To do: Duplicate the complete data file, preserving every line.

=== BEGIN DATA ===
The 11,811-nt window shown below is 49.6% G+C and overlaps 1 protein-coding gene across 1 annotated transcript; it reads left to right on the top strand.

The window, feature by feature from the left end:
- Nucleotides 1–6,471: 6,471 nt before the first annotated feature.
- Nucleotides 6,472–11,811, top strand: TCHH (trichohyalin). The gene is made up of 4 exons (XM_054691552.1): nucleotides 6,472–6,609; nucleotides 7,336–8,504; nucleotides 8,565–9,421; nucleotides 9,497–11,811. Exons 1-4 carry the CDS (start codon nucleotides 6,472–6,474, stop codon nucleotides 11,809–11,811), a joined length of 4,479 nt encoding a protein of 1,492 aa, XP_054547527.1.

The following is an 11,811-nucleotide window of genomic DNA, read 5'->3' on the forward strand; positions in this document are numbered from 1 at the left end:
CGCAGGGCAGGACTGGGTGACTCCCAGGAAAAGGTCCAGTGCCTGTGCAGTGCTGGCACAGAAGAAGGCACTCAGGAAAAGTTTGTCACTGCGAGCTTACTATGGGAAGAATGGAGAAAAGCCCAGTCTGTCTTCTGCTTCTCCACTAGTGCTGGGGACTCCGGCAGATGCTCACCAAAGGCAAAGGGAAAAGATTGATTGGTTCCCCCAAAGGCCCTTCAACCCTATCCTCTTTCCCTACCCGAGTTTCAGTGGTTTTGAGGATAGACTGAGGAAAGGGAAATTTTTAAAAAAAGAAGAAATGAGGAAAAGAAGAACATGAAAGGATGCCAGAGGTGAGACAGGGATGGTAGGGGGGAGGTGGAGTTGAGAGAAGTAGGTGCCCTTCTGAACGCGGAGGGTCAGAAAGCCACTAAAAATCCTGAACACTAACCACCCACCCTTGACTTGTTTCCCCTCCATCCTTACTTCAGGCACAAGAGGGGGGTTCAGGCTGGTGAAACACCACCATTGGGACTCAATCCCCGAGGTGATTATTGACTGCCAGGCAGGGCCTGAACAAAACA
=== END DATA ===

The 11,811-nt window shown below is 49.6% G+C and overlaps 1 protein-coding gene across 1 annotated transcript; it reads left to right on the top strand.

The window, feature by feature from the left end:
- Nucleotides 1–6,471: 6,471 nt before the first annotated feature.
- Nucleotides 6,472–11,811, top strand: TCHH (trichohyalin). The gene is made up of 4 exons (XM_054691552.1): nucleotides 6,472–6,609; nucleotides 7,336–8,504; nucleotides 8,565–9,421; nucleotides 9,497–11,811. Exons 1-4 carry the CDS (start codon nucleotides 6,472–6,474, stop codon nucleotides 11,809–11,811), a joined length of 4,479 nt encoding a protein of 1,492 aa, XP_054547527.1.

The following is an 11,811-nucleotide window of genomic DNA, read 5'->3' on the forward strand; positions in this document are numbered from 1 at the left end:
CGCAGGGCAGGACTGGGTGACTCCCAGGAAAAGGTCCAGTGCCTGTGCAGTGCTGGCACAGAAGAAGGCACTCAGGAAAAGTTTGTCACTGCGAGCTTACTATGGGAAGAATGGAGAAAAGCCCAGTCTGTCTTCTGCTTCTCCACTAGTGCTGGGGACTCCGGCAGATGCTCACCAAAGGCAAAGGGAAAAGATTGATTGGTTCCCCCAAAGGCCCTTCAACCCTATCCTCTTTCCCTACCCGAGTTTCAGTGGTTTTGAGGATAGACTGAGGAAAGGGAAATTTTTAAAAAAAGAAGAAATGAGGAAAAGAAGAACATGAAAGGATGCCAGAGGTGAGACAGGGATGGTAGGGGGGAGGTGGAGTTGAGAGAAGTAGGTGCCCTTCTGAACGCGGAGGGTCAGAAAGCCACTAAAAATCCTGAACACTAACCACCCACCCTTGACTTGTTTCCCCTCCATCCTTACTTCAGGCACAAGAGGGGGGTTCAGGCTGGTGAAACACCACCATTGGGACTCAATCCCCGAGGTGATTATTGACTGCCAGGCAGGGCCTGAACAAAACA